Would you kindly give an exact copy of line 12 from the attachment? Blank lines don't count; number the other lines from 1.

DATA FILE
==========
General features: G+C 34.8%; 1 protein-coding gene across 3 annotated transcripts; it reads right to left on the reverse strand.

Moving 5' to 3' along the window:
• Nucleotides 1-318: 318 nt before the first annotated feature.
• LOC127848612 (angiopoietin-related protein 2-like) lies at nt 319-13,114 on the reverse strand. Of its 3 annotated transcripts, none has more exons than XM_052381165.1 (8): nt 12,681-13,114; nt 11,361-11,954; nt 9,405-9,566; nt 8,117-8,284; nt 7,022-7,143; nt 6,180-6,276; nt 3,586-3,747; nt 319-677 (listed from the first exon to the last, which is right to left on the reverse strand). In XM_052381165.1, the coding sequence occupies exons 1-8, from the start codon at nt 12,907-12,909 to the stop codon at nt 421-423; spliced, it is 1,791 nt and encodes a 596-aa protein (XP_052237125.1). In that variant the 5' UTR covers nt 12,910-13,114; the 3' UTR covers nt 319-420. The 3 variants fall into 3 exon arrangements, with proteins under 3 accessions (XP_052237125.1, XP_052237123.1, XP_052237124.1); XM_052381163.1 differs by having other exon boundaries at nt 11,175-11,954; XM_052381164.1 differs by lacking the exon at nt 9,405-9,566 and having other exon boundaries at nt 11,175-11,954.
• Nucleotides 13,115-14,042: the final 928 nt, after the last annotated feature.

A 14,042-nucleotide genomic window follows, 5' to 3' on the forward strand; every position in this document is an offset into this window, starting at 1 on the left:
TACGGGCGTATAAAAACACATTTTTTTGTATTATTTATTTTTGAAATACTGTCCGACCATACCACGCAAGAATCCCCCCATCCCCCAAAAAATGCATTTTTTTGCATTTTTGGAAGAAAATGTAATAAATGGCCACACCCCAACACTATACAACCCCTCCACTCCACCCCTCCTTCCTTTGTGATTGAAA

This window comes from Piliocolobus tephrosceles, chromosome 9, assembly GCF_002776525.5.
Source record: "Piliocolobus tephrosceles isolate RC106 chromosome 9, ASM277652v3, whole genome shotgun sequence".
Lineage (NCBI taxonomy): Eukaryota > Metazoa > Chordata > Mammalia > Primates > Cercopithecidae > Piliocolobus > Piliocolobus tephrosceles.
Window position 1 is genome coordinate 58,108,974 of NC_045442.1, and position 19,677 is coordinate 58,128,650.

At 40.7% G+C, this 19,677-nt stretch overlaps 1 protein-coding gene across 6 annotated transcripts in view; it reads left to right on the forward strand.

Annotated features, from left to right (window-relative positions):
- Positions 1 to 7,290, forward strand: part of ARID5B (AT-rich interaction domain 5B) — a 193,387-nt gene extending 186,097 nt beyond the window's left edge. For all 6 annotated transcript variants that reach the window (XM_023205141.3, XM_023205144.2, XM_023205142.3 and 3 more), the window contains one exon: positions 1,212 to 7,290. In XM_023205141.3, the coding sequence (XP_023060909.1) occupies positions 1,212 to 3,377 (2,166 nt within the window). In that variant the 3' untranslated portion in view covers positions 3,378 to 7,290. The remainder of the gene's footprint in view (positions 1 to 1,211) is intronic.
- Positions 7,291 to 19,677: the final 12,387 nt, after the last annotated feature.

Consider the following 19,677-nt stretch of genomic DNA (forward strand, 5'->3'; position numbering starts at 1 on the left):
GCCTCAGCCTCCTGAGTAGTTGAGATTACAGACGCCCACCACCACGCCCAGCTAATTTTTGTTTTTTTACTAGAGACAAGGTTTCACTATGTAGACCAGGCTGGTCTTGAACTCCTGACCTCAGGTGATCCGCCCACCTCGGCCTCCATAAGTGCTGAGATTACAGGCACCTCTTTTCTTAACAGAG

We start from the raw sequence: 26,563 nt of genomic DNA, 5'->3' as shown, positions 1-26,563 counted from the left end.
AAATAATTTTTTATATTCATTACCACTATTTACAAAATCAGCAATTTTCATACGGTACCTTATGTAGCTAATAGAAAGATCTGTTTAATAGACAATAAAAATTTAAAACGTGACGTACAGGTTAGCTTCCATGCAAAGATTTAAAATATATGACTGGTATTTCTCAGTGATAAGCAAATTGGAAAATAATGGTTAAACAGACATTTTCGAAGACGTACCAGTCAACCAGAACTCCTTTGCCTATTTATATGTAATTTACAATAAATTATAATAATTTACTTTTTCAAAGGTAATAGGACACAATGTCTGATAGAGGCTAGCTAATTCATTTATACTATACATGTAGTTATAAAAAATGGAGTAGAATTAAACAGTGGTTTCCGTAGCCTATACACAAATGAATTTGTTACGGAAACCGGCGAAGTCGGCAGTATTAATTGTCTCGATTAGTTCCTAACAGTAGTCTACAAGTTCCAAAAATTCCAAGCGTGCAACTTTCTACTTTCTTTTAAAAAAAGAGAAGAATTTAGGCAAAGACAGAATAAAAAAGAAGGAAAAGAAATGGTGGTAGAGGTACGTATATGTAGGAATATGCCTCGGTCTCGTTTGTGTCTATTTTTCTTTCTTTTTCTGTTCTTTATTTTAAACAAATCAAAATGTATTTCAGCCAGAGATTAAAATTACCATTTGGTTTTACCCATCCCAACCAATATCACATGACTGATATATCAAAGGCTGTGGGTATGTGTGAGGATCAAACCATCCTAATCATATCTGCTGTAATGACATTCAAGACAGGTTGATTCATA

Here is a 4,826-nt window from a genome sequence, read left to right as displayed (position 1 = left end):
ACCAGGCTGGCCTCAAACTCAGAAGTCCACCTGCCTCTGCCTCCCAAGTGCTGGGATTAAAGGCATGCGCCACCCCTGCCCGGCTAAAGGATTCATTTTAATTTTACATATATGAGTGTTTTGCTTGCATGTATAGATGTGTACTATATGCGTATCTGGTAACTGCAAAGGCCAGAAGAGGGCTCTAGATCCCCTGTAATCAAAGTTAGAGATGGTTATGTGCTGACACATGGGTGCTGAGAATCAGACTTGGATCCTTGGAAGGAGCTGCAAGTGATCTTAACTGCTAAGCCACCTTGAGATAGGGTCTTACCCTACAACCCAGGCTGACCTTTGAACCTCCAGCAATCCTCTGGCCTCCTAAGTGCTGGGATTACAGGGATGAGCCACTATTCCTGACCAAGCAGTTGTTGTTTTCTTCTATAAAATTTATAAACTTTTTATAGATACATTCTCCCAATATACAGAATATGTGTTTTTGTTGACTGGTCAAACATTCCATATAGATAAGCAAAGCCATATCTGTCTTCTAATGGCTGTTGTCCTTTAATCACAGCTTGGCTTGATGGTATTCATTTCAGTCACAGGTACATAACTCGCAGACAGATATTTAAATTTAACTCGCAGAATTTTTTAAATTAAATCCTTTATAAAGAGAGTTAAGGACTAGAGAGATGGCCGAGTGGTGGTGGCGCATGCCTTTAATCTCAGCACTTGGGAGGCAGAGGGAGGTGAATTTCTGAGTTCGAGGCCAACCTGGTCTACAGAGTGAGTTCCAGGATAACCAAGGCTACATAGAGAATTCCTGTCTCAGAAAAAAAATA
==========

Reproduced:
At 40.7% G+C, this 19,677-nt stretch overlaps 1 protein-coding gene across 6 annotated transcripts in view; it reads left to right on the forward strand.